An open 8 Footer for adults?

Discussion in 'Sailboats' started by WhiteDwarf, Mar 18, 2013.

  1. WhiteDwarf
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    WhiteDwarf White Dwarf

    The world’s population is urbanising, and the accommodation for these new city dwellers, as well as many established residents typically takes the form of apartments (otherwise Flats, Units…). In such accommodation storage is at a premium. How does sailing offer opportunities to apartment dwellers? Why is this important?

    Following Australia’s success in the 2012 Olympics, my sailing club experienced a massive surge in demand for training, but as trainees graduated, those living in apartments dropped out, while people with houses had the space to store boats and many progressed to owning their own competitive craft.

    Sailing cannot afford to turn its back on the fastest growing sector of our population. If you doubt that, look at the immense resources that other sports throw at engaging their participants; even if their agenda is cynically to convert those participants into mere “fans” to be exploited later. The competition for new participants, juniors and adults, is getting more intense every year, and I write that as an administrator/statistician in a different sport.

    We, as a sailing community need a class of boat that can be stored within the restrictions of an apartment’s car space (with the car) yet appeal to adults, and no a junior training boat won’t cut it, for adults they are too lightly constructed, have too little buoyancy and pathetic little rigs.

    My club, Concord Ryde Sailing Club in Sydney (Australia) is experiencing this problem. We offer the Firebug as a solution, this time. Could we do better? Inevitably, 8 footers have limitations, but what design is not a compromise. Racing against similar sized boats on appropriate courses, they can still provide a lot of fun, and retain sailors who may later have the opportunity to move on to larger craft. At the same time the small size and therefore lower cost will allow experimentation.

    In March 2014, we will hold an open 2 day regatta for 8 footers. So here is the challenge, can the forum come up a set of rules for such an open class, maybe even a design or designs to be entered in the event?

    If a suitable design emerges (wooden) by October 2013, I will attempt to build the hull, if the designer will provide the rig and sail.
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  2. Doug Lord
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    Doug Lord Flight Ready


    Boy would I love to do this but I've already got a project list-my test model and then the Crossbow fl. Sounds very interesting-hope it goes well. Just out of curiosity why go for another boat when you have such good one?
  3. WhiteDwarf
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    WhiteDwarf White Dwarf

    Reply to Doug Lord


    Thank you for that.

    The 'Bugs provide excellent racing for a wide range of weights, and Spencer was a great designer, but nothing is perfect and 'Bugs were designed 20 years ago as a challenge to and step up from the P Class. So there was a constraint in the design to provide for Juniors.

    I am thinking, keep the Firebug's scow format, widen the bottom of the hull by 6 inches, move the mast forward by the same amount and put a large roach on a sail with two full length battens.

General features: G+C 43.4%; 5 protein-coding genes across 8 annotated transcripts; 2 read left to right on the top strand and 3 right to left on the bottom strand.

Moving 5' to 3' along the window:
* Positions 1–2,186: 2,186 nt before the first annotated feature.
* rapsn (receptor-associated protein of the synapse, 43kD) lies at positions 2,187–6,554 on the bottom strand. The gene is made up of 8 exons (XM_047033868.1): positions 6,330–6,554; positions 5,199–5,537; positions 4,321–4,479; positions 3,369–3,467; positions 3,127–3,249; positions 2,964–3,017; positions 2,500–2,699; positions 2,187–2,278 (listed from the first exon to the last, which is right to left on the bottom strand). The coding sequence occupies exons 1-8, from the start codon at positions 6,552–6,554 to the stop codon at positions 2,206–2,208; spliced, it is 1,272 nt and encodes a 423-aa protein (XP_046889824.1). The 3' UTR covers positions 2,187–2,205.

More than 6 inches wider, and she would float too high to reach the centreboard to recover from a capsize, unless I can think of an ingenious solution...
  4. gonzo
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    gonzo Senior Member

  5. WhiteDwarf
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    WhiteDwarf White Dwarf


    We had a PDR at Concord Ryde briefly. It was the most dangerous boat I have ever seen, no visibility among 20 kt ferries, not to mention a racing fleet of over 50 boats! A bluff bow that couldn't handle the chop in our river, and a rudder arrangement "per plans" we were told, but it always fell to pieces.

    That one had the original rig with the luff down to the deck and a solid wooden mast, I know they have lugsails too, but I don't know how they perform.

    if you believe in them, come and try it at the regatta.
  6. Submarine Tom

    Submarine Tom Previous Member

    Yes Gonzo, go try it out if you're such an advocate.
  7. messabout
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    messabout Senior Member

    A better performing boat needs to be a bit longer. Storage is a problem that can be conquered. One solution is to build a ten or twelve footer in two sections. The forward section 8 feet long and the aft section 4 feet long.

    I have machined and anodized a considerable number of cup and cone joiner parts that align the two boat sections perfectly. Assembly takes about 90 seconds. An obvious advantage of such a scheme is that a van or pickup truck can transport the boat sections. No trailer needed. Either of the boat parts are light enough so that a single person can handle and launch the boat alone. Storage, on end, in the garage is straight forward. Absent a garage,such a boat could be stored on a covered porch or in a utility shed if that is what is available.
  8. WhiteDwarf
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    WhiteDwarf White Dwarf

    Reply to Messabout


    Respectfully, our Firebugs have demonstrated that 8 footers can provide excellent adult racing, our club is throwing out the challenge to improve on that, and provide an environment where new designs and experimentation can thrive at an affordable price. That is why, if a suitable prototype appears in this forum, I am prepared to build the hull of one craft at no cost to the designer to promote this competition (the designer to provide the crew, sail and rig).

    Without doubt, a boat of the kind you suggest will be faster, the froude number guarantees it; but we race in quite tough conditions. Folding tenders and trainers there are aplenty, Netaway do some nice designs, for example, but would you take a folding boat out in 20 kts + with the wind over the tide throwing up a sharp chop? I know I wouldn't, but thank you for your suggestion.
  9. Petros
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    Petros Senior Member

    I could write you some proposed rules, but I need to know what limitations you want to put on it. length, beam, mast height, sail area, etc. are these boats intended to be home built like the PDR, or factory made, or both?

    I would think a sail area, or perhaps even type, and a max empty weight would also be desirable if it is intended to be protable (maybe even a max and min weight, so costly materials will not have an advantage.

    There are no "per plan" PDR as I understand it, by the way, only the lower shape of the hull is defined in the rules. There are no limitations on rudders as I recall, so it if was too weak there is nothing that prevents you from redesigning the rudder.